‘Choose Your Own Device’ policies are rising in popularity among enterprise businesses, as ‘Bring Your Own Device’ stalls in the European region.
John Delaney, head of analyst IDC’s European mobility team, told delegates gathered at Microsoft’s Business Transformed event that responsibility for selection and procurement of business devices was moving back to IT departments, rather than allowing workers total control over which device they use.
“What we’re seeing in Europe now is an increasing preference for CYOD – ‘Choose Your Own Device’, whereby the employer has a list of devices from which the employee can select what they want,” explained Delaney.
IDC’s bi-annual survey of the European enterprise sector found that in the first half of 2014, a third (36 per cent) of businesses offered a BYOD policy, with a further quarter (23 per cent) planning to begin offering a policy in the next 18 months. Two fifths (41 per cent) stated that they had no plans to offer BYOD.
In the same survey conducted in the first quarter of 2013, only a marginally higher proportion of companies (44 per cent) said that they had no such plans.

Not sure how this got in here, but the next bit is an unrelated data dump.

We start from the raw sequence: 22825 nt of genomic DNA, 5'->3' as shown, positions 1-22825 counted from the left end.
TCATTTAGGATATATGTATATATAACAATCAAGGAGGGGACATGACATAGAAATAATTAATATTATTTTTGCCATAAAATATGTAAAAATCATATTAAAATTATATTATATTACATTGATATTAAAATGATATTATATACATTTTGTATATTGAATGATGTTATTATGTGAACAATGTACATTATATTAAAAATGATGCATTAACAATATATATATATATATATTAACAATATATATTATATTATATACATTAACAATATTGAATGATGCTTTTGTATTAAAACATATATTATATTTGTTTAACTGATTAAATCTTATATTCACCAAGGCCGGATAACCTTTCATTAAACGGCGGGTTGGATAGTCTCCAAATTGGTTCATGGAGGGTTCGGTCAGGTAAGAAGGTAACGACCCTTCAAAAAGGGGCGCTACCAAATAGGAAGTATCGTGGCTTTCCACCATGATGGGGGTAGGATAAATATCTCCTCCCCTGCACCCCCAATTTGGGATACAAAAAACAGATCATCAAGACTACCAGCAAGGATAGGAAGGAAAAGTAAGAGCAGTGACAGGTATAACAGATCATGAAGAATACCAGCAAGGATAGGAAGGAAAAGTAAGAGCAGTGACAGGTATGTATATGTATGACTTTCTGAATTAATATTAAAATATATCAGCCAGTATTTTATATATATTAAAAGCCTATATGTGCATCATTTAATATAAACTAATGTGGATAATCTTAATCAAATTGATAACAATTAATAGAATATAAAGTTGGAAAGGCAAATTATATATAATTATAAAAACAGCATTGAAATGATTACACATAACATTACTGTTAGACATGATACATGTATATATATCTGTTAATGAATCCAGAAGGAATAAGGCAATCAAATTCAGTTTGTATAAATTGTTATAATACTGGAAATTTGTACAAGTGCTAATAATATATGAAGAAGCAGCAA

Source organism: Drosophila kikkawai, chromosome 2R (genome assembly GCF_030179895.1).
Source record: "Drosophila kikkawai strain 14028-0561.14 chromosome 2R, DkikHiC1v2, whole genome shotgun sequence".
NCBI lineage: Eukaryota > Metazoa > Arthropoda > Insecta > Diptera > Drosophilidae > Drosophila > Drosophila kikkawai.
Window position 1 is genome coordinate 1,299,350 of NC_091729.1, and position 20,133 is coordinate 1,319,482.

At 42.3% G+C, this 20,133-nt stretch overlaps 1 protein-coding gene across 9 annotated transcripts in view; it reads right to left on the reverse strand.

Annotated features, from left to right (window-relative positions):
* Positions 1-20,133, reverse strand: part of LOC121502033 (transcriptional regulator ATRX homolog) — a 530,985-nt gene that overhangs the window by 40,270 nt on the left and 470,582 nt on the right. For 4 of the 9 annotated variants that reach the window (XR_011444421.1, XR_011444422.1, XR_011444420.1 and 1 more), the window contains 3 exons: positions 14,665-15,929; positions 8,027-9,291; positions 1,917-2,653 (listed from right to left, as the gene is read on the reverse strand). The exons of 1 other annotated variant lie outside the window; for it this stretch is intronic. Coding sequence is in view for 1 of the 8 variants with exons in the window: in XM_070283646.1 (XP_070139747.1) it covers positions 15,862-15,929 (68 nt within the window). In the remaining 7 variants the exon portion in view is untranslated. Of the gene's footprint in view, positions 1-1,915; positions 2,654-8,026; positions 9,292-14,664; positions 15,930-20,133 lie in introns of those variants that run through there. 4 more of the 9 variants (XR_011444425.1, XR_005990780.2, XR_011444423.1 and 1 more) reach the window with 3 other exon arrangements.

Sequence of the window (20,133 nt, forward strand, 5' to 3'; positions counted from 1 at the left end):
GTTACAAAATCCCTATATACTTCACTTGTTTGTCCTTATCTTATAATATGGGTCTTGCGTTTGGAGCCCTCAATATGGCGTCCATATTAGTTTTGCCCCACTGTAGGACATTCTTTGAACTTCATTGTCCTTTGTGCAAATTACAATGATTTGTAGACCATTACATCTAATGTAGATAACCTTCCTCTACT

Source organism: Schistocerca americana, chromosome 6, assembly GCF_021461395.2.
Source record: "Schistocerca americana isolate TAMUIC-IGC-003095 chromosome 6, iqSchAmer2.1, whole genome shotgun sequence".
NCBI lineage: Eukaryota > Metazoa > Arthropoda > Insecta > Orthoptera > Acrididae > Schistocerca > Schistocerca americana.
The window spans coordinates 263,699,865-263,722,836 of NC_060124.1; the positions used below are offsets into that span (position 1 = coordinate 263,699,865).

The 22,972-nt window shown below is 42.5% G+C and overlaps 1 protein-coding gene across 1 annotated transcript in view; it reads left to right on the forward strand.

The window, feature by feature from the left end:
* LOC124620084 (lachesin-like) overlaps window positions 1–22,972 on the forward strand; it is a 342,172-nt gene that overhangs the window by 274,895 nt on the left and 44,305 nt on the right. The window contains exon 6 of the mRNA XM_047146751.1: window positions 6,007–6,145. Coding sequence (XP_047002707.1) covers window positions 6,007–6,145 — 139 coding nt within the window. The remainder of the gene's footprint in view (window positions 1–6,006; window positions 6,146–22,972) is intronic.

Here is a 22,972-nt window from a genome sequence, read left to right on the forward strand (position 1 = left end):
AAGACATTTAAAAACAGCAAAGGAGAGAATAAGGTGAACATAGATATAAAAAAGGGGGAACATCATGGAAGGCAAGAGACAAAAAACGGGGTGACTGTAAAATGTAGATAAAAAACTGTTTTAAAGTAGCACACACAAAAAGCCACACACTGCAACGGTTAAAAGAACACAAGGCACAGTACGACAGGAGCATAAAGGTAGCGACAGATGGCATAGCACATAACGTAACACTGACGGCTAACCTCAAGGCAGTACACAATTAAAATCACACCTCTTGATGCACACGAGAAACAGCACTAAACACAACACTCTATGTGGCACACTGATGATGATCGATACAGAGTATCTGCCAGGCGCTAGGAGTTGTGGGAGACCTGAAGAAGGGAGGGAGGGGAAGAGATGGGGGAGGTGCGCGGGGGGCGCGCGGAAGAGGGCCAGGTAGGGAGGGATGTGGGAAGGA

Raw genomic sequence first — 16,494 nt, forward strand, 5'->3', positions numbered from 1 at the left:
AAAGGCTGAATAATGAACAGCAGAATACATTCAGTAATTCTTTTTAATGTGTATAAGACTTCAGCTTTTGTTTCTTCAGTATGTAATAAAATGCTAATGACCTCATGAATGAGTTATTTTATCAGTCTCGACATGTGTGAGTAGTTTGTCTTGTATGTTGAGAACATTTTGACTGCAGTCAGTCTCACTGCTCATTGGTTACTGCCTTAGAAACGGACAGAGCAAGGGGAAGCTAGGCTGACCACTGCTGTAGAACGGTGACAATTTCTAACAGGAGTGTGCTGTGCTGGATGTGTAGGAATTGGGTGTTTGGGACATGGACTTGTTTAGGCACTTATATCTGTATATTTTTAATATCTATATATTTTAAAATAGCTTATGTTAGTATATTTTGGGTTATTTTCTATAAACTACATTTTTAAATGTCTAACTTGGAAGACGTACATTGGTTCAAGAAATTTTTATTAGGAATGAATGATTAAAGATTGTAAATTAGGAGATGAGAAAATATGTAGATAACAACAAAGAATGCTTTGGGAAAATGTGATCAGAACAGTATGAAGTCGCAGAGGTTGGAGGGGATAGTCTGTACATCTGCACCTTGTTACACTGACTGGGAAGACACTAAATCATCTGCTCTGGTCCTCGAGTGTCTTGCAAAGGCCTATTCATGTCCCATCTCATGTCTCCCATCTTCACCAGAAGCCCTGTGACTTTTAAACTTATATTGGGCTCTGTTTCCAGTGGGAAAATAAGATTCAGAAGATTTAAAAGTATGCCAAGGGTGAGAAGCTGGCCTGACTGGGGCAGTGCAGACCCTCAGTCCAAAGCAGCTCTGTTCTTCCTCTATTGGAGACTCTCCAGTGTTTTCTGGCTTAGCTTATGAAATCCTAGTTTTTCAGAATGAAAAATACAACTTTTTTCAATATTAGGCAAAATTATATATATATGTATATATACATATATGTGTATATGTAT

“BYOD has taken off to quite some extent in the US, and for a while it looked as though it was going to take off in Europe as well,” said Delaney.
“[However,] we think this is the first data confirmation that European employees don’t like BYOD as much as American employees.
“One reason that BYOD may not be as popular here is that some of the more popular devices are now being supplied by enterprises [via CYOD] – if they provide the device you desire, the need for BYOD goes away.
“This is a gravitation of the selection and procurement of mobile devices away from the employee back to the corporate IT department – which has some big implications for future patterns of adoption.”